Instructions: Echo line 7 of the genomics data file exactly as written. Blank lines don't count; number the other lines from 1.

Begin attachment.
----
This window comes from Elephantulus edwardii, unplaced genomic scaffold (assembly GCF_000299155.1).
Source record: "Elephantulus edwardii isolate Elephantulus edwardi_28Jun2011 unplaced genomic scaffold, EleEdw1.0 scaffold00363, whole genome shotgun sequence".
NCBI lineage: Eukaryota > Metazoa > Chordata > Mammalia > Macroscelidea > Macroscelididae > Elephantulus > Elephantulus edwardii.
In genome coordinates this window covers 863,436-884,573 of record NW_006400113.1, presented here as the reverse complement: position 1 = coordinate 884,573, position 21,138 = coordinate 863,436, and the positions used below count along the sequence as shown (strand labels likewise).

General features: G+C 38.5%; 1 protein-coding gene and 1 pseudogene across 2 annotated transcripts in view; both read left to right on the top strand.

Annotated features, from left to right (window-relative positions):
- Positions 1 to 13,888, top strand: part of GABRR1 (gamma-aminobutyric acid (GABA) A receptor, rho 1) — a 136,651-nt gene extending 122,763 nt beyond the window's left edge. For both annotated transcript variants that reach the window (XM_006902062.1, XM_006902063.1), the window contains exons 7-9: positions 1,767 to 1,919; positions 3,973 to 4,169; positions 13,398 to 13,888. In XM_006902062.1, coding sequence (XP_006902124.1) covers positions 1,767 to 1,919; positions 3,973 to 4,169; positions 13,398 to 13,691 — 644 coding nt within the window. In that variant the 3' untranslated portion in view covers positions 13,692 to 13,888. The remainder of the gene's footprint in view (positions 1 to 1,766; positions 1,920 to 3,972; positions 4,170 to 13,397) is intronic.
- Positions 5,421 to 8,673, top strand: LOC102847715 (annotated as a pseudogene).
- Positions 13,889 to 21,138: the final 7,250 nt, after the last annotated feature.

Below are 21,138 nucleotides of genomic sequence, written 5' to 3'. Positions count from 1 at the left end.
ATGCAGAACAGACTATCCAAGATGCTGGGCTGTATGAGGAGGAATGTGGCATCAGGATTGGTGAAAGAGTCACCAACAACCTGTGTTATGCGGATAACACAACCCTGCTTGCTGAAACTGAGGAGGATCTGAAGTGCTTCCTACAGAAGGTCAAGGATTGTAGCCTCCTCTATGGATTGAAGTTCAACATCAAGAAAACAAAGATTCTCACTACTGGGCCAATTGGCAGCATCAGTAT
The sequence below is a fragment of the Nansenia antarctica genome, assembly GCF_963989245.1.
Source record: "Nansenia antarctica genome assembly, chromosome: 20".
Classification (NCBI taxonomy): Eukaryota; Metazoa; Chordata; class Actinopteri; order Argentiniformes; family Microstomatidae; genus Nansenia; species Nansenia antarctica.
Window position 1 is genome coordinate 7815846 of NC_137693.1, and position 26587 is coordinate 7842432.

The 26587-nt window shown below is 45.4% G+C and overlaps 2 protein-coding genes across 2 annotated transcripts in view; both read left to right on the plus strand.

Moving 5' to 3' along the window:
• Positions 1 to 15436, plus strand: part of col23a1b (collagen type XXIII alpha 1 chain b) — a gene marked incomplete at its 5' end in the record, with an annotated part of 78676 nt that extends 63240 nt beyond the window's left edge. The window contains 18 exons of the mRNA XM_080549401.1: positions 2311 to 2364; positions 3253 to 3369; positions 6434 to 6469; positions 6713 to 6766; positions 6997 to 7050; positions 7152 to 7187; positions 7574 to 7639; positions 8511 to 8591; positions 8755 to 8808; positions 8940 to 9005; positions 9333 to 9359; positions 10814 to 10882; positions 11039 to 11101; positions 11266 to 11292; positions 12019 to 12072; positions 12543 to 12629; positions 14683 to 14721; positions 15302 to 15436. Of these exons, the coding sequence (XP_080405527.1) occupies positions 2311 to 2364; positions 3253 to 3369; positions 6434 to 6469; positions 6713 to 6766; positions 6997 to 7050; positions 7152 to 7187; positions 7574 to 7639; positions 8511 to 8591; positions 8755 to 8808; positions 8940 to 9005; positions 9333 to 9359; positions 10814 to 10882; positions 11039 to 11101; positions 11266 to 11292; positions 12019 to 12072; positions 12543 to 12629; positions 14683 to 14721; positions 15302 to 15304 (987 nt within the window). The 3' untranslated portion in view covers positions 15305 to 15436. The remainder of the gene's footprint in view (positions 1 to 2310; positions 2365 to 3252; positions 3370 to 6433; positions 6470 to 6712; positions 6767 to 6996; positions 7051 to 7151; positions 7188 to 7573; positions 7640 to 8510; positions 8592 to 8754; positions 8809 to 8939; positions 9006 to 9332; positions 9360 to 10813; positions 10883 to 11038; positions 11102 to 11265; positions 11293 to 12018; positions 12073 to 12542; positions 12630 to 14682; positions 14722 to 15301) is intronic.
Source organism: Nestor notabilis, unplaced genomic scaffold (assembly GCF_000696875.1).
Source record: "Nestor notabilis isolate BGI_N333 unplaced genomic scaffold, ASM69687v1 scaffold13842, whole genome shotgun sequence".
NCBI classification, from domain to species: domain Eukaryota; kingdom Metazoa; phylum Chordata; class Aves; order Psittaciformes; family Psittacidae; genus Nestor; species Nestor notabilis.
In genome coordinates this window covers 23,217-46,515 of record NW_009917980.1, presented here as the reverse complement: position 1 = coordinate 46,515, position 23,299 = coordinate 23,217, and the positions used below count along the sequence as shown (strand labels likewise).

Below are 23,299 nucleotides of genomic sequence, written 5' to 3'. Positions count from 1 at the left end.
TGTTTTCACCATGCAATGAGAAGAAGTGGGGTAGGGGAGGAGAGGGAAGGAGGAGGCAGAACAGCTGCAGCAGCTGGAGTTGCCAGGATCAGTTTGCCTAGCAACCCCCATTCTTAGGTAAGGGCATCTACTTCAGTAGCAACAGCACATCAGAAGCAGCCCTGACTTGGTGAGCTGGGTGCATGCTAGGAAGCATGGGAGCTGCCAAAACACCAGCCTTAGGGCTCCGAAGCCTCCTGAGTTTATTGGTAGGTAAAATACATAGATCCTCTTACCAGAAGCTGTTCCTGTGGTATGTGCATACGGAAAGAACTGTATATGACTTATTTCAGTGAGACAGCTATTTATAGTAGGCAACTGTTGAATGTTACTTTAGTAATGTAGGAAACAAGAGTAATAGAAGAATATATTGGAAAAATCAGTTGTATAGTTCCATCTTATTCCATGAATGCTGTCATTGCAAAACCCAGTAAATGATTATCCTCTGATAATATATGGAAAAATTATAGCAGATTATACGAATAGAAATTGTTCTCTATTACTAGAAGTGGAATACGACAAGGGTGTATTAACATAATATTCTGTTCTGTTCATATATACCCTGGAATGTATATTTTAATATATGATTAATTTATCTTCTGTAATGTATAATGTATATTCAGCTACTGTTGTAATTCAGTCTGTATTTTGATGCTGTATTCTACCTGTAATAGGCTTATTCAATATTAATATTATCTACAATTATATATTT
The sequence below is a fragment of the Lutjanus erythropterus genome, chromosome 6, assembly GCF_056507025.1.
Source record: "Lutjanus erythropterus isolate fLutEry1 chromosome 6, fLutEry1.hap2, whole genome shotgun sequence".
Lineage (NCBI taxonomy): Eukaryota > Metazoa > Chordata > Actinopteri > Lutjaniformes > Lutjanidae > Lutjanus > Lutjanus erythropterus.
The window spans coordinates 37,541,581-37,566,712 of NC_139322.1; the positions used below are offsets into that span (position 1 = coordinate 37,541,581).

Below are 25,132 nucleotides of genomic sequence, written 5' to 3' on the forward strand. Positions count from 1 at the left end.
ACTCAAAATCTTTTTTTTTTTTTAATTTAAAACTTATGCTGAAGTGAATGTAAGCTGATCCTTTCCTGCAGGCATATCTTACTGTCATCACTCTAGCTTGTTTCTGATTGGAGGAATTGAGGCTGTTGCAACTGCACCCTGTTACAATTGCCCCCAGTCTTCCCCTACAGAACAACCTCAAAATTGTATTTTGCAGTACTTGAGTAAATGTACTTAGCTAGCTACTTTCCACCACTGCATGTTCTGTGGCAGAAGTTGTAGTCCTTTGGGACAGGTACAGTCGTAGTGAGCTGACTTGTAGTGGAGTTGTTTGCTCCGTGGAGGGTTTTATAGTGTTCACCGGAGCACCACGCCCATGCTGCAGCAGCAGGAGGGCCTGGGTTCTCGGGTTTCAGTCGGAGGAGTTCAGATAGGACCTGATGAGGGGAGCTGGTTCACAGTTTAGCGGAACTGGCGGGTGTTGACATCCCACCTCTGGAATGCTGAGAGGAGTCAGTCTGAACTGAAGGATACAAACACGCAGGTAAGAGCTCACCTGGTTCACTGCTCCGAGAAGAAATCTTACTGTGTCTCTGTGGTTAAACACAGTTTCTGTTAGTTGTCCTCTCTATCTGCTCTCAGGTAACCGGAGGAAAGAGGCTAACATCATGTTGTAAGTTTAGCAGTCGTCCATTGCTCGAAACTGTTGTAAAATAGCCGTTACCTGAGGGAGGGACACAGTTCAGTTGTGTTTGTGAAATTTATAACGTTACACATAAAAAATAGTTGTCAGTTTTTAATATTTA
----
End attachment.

- Positions 1 to 13,888, top strand: part of GABRR1 (gamma-aminobutyric acid (GABA) A receptor, rho 1) — a 136,651-nt gene extending 122,763 nt beyond the window's left edge. For both annotated transcript variants that reach the window (XM_006902062.1, XM_006902063.1), the window contains exons 7-9: positions 1,767 to 1,919; positions 3,973 to 4,169; positions 13,398 to 13,888. In XM_006902062.1, coding sequence (XP_006902124.1) covers positions 1,767 to 1,919; positions 3,973 to 4,169; positions 13,398 to 13,691 — 644 coding nt within the window. In that variant the 3' untranslated portion in view covers positions 13,692 to 13,888. The remainder of the gene's footprint in view (positions 1 to 1,766; positions 1,920 to 3,972; positions 4,170 to 13,397) is intronic.